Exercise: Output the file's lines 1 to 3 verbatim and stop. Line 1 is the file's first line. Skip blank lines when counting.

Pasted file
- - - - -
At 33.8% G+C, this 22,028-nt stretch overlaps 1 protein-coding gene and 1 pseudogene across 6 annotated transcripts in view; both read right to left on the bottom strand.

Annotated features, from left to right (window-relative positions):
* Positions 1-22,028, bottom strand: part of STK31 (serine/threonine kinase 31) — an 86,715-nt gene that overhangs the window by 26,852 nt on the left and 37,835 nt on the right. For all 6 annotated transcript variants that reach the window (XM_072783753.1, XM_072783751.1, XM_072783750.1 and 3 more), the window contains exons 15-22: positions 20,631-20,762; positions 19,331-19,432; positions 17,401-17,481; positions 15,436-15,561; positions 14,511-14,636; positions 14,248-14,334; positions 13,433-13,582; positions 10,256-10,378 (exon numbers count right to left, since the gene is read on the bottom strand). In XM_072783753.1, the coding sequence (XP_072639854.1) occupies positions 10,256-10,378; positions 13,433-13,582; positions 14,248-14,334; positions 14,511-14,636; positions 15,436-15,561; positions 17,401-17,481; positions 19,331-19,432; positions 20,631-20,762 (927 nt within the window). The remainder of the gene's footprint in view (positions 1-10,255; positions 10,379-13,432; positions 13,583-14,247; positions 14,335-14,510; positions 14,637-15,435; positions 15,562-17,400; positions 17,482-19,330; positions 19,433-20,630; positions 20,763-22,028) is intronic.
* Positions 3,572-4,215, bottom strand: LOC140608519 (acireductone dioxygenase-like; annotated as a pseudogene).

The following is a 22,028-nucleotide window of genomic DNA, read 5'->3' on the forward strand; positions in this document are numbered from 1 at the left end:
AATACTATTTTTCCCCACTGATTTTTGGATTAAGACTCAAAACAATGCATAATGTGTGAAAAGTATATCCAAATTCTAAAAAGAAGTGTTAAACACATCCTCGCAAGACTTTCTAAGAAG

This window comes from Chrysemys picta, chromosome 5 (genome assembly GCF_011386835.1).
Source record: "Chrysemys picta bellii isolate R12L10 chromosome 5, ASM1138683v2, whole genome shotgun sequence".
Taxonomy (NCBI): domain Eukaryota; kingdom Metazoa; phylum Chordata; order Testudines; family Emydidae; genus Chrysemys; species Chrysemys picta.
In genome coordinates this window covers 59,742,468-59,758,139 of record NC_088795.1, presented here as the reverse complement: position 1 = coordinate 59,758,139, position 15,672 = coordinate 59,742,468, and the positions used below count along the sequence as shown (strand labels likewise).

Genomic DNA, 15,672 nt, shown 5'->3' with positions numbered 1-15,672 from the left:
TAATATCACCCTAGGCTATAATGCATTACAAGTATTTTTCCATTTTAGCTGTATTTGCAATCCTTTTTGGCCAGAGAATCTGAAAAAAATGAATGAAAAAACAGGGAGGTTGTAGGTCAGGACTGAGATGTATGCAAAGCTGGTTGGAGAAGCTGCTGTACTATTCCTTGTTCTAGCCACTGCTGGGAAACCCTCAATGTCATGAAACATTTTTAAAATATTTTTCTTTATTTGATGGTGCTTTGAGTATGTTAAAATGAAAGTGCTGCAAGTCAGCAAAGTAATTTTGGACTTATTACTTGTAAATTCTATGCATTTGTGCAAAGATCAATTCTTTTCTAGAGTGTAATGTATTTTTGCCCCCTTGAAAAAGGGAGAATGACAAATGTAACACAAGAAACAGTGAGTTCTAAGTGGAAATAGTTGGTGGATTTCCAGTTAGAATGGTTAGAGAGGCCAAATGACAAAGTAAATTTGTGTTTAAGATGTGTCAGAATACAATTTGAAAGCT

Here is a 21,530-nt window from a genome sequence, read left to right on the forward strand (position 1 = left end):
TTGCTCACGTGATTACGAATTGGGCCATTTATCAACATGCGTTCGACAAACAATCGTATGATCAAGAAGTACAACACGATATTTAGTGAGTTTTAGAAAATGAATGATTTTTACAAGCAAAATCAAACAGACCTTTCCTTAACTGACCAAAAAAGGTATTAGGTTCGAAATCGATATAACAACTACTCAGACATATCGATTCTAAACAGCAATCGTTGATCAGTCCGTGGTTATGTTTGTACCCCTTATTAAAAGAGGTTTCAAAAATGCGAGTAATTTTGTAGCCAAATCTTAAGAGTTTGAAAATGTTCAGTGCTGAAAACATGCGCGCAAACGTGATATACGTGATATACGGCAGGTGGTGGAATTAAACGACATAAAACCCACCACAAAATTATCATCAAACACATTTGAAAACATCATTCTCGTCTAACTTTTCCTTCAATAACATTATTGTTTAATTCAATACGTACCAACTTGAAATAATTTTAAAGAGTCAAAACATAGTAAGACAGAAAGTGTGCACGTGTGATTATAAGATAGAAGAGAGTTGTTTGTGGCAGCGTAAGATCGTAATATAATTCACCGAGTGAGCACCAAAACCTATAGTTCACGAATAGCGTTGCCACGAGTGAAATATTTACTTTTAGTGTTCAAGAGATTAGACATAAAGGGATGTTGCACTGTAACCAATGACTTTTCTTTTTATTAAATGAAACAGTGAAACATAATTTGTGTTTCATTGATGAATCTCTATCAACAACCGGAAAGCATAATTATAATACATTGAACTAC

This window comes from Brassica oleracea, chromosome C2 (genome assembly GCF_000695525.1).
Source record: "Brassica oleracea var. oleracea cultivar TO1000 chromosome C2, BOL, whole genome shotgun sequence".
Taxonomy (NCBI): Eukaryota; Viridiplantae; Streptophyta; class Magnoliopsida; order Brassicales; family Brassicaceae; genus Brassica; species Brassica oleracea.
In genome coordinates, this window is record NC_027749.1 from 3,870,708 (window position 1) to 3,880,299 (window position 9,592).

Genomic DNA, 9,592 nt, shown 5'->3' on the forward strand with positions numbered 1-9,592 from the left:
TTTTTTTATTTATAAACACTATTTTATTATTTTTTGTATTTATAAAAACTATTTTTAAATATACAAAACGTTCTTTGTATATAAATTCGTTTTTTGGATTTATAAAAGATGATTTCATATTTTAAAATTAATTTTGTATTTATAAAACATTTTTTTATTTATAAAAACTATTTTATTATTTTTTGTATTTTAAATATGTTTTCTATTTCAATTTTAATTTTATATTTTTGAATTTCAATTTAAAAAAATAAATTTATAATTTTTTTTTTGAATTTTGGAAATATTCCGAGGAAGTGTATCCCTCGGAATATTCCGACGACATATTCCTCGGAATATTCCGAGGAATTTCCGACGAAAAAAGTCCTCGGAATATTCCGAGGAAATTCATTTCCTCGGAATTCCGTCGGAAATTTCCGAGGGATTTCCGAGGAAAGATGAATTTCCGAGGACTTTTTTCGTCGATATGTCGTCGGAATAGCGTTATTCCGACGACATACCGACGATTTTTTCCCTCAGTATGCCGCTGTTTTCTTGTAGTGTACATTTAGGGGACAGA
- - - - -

At 33.8% G+C, this 22,028-nt stretch overlaps 1 protein-coding gene and 1 pseudogene across 6 annotated transcripts in view; both read right to left on the bottom strand.

Annotated features, from left to right (window-relative positions):
* Positions 1-22,028, bottom strand: part of STK31 (serine/threonine kinase 31) — an 86,715-nt gene that overhangs the window by 26,852 nt on the left and 37,835 nt on the right. For all 6 annotated transcript variants that reach the window (XM_072783753.1, XM_072783751.1, XM_072783750.1 and 3 more), the window contains exons 15-22: positions 20,631-20,762; positions 19,331-19,432; positions 17,401-17,481; positions 15,436-15,561; positions 14,511-14,636; positions 14,248-14,334; positions 13,433-13,582; positions 10,256-10,378 (exon numbers count right to left, since the gene is read on the bottom strand). In XM_072783753.1, the coding sequence (XP_072639854.1) occupies positions 10,256-10,378; positions 13,433-13,582; positions 14,248-14,334; positions 14,511-14,636; positions 15,436-15,561; positions 17,401-17,481; positions 19,331-19,432; positions 20,631-20,762 (927 nt within the window). The remainder of the gene's footprint in view (positions 1-10,255; positions 10,379-13,432; positions 13,583-14,247; positions 14,335-14,510; positions 14,637-15,435; positions 15,562-17,400; positions 17,482-19,330; positions 19,433-20,630; positions 20,763-22,028) is intronic.